Claudia peered anxiously out of the east-facing casement windows of her little house, looking for any signs of Cecil; she had only just pulled the glass panels closed against the wind and fastened them tight. The storm had blown in quickly and now whipped the rain around crazily, one direction and then the other; she moved over to the open front door and stood at the screen, gazing up at the highest branches in the massive hardwoods just outside, and marveling at how easily they moved in the wind, like matchsticks, she thought, weightless, but more pliant. The sky had grown so dark one could scarcely believe the late-day sun had shone in it intensely, not a half hour earlier. Claudia could feel the droplets of rain coming through the screen.
When young Cessily and her brother exploded into the house at the first signs of the storm, the child immediately sought out her Mason jar, stained with brown rings but still filled with a little water now murky with age, and then thrust the fresh daffodils into it. Cessily knew the flowers would vex her mama every time she walked past them, but could not help herself; the cheerful yellow blooms were too tempting. Then she and her younger brother had settled down for a game of cards, listening to the percussive rainfall on the metal roof of their little cottage, the sound of it growing louder and softer in waves. She chided him again and again, the way a big sister does: “You cheatin’ Andy! Them ain’t the rules!” But the pair squealed when electricity ripped through the atmosphere, and an instant later they felt a clap of thunder that shook the very ground beneath the house.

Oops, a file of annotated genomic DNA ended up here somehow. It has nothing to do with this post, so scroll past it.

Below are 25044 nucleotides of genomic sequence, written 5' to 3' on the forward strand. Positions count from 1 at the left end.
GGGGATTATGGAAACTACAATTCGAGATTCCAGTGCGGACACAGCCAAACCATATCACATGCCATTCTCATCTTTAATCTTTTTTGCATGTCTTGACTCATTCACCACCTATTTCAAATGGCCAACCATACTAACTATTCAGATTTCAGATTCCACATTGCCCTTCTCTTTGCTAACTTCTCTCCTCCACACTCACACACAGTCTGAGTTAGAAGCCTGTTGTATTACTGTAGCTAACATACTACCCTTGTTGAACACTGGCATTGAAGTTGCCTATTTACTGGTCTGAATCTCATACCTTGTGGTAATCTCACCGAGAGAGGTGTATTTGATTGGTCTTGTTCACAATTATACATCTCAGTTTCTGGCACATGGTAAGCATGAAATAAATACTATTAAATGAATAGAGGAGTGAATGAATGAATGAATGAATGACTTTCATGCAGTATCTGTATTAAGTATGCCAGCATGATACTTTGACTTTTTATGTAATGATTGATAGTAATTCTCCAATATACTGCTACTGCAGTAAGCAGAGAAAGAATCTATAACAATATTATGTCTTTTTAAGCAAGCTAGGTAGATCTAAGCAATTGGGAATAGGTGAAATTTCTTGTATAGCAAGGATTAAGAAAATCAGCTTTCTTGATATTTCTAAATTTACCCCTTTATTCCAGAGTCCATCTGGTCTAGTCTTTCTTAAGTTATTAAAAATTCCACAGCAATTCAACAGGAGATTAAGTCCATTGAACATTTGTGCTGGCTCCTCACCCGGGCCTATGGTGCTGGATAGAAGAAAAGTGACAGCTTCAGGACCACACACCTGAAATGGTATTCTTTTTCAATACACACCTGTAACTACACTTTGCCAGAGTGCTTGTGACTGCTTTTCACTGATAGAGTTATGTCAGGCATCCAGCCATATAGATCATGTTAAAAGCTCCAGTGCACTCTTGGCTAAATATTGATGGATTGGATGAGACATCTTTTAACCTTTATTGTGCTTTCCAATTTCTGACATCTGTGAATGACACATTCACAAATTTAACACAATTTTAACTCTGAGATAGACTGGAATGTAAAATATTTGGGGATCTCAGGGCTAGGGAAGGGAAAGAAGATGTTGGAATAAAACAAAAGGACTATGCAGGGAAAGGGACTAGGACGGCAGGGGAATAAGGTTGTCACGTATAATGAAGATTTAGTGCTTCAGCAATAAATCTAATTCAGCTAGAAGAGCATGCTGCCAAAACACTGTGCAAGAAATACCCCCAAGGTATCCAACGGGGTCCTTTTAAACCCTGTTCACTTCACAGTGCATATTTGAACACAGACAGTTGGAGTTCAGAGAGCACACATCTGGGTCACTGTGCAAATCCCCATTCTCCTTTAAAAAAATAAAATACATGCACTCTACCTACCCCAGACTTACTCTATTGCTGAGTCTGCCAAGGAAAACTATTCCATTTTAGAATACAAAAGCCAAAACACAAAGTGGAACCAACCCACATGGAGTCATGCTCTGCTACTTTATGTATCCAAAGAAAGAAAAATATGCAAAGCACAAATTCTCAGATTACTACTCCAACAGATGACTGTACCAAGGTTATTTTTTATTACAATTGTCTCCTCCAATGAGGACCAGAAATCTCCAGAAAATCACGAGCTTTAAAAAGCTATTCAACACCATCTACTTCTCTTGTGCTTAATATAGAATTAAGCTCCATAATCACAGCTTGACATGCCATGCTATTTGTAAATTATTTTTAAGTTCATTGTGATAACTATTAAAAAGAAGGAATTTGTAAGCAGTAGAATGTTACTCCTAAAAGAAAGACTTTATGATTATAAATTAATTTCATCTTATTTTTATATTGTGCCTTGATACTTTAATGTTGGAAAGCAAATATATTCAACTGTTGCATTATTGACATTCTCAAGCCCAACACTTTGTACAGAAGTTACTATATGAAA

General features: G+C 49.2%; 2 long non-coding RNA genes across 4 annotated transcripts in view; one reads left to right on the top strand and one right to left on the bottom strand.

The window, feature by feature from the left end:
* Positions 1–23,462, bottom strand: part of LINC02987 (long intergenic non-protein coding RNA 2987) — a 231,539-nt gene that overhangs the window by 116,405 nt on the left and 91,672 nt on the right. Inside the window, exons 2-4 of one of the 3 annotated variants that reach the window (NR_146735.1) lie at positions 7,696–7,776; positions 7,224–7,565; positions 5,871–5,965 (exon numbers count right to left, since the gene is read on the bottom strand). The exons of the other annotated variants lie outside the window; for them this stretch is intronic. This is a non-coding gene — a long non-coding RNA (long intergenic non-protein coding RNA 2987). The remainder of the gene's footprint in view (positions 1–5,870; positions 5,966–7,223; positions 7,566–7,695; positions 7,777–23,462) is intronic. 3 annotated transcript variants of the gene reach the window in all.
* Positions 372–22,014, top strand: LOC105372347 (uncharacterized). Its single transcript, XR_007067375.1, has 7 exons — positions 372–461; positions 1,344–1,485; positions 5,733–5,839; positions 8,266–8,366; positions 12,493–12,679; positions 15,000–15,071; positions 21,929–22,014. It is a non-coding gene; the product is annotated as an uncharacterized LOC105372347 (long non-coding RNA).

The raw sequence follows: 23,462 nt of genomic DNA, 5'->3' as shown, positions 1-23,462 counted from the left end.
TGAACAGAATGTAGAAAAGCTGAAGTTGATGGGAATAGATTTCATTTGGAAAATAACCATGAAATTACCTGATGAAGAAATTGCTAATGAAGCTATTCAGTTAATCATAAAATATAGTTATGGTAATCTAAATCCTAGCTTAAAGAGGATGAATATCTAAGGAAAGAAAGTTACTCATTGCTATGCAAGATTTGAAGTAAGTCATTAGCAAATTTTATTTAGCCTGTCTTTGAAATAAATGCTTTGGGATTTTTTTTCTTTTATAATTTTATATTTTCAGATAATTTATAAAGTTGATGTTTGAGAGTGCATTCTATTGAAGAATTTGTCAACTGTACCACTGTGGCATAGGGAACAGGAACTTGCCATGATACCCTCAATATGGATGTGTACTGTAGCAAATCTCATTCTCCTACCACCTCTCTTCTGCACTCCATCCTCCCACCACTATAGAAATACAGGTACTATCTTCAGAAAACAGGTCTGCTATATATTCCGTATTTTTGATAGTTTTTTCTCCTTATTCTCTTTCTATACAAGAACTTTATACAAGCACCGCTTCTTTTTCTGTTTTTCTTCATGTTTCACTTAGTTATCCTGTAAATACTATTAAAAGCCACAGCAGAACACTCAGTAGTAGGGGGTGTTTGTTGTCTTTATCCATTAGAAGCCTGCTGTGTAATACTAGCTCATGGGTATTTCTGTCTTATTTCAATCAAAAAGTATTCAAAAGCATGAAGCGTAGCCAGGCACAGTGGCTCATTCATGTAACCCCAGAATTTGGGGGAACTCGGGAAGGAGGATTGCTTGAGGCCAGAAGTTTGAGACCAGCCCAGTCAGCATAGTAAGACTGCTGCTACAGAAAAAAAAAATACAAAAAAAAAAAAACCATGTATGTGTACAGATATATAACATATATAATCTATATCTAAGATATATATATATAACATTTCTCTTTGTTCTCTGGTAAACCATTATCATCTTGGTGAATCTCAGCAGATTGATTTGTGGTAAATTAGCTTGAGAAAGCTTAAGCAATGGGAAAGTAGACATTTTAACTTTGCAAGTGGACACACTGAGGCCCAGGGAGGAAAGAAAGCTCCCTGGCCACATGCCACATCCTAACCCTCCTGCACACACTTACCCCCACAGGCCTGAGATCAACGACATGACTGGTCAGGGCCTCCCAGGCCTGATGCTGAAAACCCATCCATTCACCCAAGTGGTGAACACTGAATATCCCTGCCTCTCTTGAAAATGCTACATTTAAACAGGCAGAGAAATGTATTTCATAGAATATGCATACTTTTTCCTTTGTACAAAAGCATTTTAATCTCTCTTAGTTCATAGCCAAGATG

“Oh, law, that was close! Where your daddy at?” Claudia fiddled nervously with her apron hem, rolling it between her thumbs and index fingers; she abandoned her post at the screen door and returned to the windows. Both children looked at their mother with gathering concern in their faces. At that precise moment the door blew open and Cecil stepped inside, soaked, and swearing. Claudia handed him a towel and urged him to remove his shoes.
“What’s wrong?” she implored. “You alive, and we thought you was dead!”
“Nothin’ cain’t be fixed wi’ time and hard labor. Couldn’t get that damn mule inside the barn. And when she finally go in, I realize my glasses was gone—cain’t fine ‘em nowhur.”
Claudia was crestfallen. “You’ll go back out and look when the storm pass. You have to use that big ol’ hand glass if you cain’t fine ‘em. But it ain’t do you much good in the field.”
Cecil stomped through the kitchen and into the back bedroom, stripping off his wet clothing and settling into a sullen silence, content to be angry with himself for the duration.